Seventeen of the 34 pumping stations are connected by the router to a central header station via two-wire DSL cables, while the others use an additional SCALANCE M874 router to connect over a GSM mobile network. Featuring firewall functionality and VPN tunneling, a SCALANCE S615 security module protects the network and integrated systems against unauthorized access; and it is additionally connected to the SINEMA Remote Connect management platform. The distributed stations then can be centrally controlled and serviced in a secure, user-friendly manner via remote access. The SINEMA server provides a reliable basis for further expansion of the network and also makes it easier to configure station parameters and administer IP addresses.

In the header station's control cabinet, four SIMATIC S7-1200 controllers perform various monitoring and control tasks. If the ambient temperature falls to 0.7°C, an alert is sent to a SIMATIC PLC. A 12-inch SIMATIC HMI TP2100 Comfort color display enables personnel to switch the units on and off, and to monitor and control the pressure and temperature at each individual pumping station – even from a smartphone – using the Smart Server option.


Success thanks to SIMATIC S7-1200

This level of automation has not always been in place. When the sprinkler system was first installed in 2010, water was sprayed with the aid of mechanical pressure switches and timer relays. The pressure switches were extremely difficult to adjust, so in early 2013, the system was made electronic.

Pressure sensors dictate when a pump needs to switch to self-locking mode; and LOGO! controls the startup phase by way of a timer relay until the correct pump pressure has been built up. As soon as a sensor detects a high or low pressure in a pipeline, the logic module shuts down the electric pump. In addition to pressure, the microcontroller also monitors ­temperature by means of resistance thermometers: if the temperature reaches a predefined threshold value, it ­notifies an S7-1200 CPU in the header station, and a worker then activates the sprinkler system on the touch panel. The command is sent to the LOGO! controller at the corresponding field station, which monitors all pump-­related data and activates the pump.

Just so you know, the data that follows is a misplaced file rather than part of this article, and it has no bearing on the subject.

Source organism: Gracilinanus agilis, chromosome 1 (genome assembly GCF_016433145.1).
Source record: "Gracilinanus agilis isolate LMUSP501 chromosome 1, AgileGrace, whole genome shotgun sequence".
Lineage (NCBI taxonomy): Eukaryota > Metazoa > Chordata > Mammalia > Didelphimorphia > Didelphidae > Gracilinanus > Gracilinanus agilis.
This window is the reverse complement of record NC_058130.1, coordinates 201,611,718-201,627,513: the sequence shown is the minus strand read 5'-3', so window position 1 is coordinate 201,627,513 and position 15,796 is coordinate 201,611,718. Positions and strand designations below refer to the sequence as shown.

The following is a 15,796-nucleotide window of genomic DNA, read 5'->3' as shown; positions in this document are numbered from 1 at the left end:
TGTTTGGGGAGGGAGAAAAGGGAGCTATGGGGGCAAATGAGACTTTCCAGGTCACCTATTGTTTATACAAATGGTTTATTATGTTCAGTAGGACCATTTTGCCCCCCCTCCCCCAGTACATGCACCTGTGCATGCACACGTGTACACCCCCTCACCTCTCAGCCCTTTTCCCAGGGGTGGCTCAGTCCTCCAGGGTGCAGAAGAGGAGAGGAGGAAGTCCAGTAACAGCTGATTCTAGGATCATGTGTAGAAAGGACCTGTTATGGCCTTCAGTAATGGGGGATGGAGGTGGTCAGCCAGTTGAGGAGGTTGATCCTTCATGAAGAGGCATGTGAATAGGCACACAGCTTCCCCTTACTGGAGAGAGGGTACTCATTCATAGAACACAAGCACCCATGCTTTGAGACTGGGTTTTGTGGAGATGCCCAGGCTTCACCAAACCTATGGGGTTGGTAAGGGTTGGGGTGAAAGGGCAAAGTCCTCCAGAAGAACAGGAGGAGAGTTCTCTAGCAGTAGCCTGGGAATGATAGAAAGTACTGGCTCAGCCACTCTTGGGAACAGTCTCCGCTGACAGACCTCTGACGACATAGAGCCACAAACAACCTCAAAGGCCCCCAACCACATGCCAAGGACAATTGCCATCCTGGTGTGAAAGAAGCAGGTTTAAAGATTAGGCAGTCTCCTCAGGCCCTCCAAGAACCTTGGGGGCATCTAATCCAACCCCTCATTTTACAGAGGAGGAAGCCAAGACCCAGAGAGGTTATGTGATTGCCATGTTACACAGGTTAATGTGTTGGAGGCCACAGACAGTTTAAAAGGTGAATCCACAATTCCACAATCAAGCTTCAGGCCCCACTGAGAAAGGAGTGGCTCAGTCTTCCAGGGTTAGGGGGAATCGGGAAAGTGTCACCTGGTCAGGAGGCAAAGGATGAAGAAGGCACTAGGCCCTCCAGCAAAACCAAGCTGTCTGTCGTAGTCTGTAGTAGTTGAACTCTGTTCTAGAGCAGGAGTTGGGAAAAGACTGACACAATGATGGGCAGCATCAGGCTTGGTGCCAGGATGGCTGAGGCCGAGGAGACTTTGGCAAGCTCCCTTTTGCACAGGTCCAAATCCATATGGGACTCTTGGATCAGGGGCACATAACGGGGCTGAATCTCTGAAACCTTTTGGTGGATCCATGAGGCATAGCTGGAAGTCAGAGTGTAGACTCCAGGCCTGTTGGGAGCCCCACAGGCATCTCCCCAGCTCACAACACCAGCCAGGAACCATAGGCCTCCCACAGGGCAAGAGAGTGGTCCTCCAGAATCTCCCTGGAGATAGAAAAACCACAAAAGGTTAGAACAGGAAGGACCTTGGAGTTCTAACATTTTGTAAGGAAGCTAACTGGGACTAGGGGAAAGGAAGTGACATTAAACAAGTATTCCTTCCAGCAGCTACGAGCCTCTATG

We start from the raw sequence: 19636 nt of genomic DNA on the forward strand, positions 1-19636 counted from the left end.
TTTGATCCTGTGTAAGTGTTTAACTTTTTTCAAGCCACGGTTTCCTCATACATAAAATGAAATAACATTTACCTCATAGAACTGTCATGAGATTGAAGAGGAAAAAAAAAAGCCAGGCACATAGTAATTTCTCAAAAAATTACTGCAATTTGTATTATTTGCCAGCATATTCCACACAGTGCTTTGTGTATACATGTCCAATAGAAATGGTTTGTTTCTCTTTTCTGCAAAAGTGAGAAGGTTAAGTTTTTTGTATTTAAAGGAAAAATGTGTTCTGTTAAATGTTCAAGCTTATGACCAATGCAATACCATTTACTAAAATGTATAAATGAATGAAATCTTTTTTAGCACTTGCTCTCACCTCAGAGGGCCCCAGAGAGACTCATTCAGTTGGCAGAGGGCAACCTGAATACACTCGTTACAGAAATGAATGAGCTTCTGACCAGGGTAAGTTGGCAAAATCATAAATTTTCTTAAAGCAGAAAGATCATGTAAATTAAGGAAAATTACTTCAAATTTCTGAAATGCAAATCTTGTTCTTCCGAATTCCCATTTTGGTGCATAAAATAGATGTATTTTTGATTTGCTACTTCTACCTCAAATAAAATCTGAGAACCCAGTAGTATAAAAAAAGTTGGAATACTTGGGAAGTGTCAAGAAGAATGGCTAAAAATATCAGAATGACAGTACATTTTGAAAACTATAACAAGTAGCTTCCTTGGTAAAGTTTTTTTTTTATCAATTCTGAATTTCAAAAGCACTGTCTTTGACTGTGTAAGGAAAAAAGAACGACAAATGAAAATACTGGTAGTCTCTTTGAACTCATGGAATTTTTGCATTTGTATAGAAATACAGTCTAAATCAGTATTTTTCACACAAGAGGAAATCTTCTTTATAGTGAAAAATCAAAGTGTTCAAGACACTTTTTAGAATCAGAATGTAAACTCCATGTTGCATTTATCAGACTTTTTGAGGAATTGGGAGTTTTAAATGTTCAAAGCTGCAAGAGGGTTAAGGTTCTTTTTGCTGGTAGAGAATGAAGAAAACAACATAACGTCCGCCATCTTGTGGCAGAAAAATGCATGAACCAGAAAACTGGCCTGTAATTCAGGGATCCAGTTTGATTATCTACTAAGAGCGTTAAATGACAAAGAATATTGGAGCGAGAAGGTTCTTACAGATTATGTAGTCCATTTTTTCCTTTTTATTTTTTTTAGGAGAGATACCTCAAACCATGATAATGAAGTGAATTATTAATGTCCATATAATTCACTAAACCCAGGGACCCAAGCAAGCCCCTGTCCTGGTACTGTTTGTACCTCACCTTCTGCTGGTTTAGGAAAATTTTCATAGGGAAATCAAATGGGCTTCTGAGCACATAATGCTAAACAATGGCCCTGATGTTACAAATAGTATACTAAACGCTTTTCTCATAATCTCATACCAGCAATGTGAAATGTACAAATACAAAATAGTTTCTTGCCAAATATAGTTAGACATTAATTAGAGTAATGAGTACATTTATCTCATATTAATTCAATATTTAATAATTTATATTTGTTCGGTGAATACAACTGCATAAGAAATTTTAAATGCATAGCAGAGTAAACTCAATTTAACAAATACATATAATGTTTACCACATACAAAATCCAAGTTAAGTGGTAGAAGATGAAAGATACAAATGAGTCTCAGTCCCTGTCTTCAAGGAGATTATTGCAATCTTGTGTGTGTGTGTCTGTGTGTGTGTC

The controls and electrical systems were implemented by contractor Wilhelm Schwenker Elektro with the ­assistance of Helmut Kiehling, a design engineer with ­electrical wholesaler Frommeyer + Ziegemeyer K. Beine GmbH & Co. KG.

Adjusting performance data quickly and precisely

The logic modules permit precise, extremely fast adjustment of the specified performance data. The actual values measured by the sensor are indicated on the LOGO! display, and presets can be changed using the keypad. The program also takes into account safety factors such as shutdown in instances of zero or minimal pipeline flow. Control and status information is continuously exchanged between the S7-1200 controllers and the LOGO! modules in the field. These SIMATIC controllers have been configured using the TIA Portal engineering framework, while the programs for the logic modules were developed using LOGO! Soft Comfort.

The extent to which the Thiermann family's blueberry crop is benefiting from this new technology was demonstrated once again in the spring of 2017. From early April to mid-May, there were a number of cold snaps triggering frost alerts. "On fourteen nights, temperatures fell so low that we had to sprinkle the bushes," recalls orchard manager Plenge. "On a few occasions, the crops were still covered with ice in the early afternoon. Without the sprinklers, we would have suffered losses totaling millions of euros."

Note on industrial security:
Appropriate security measures (e.g., network segmentation) must be taken to ensure secure operation of the system. Find out more about industrial security.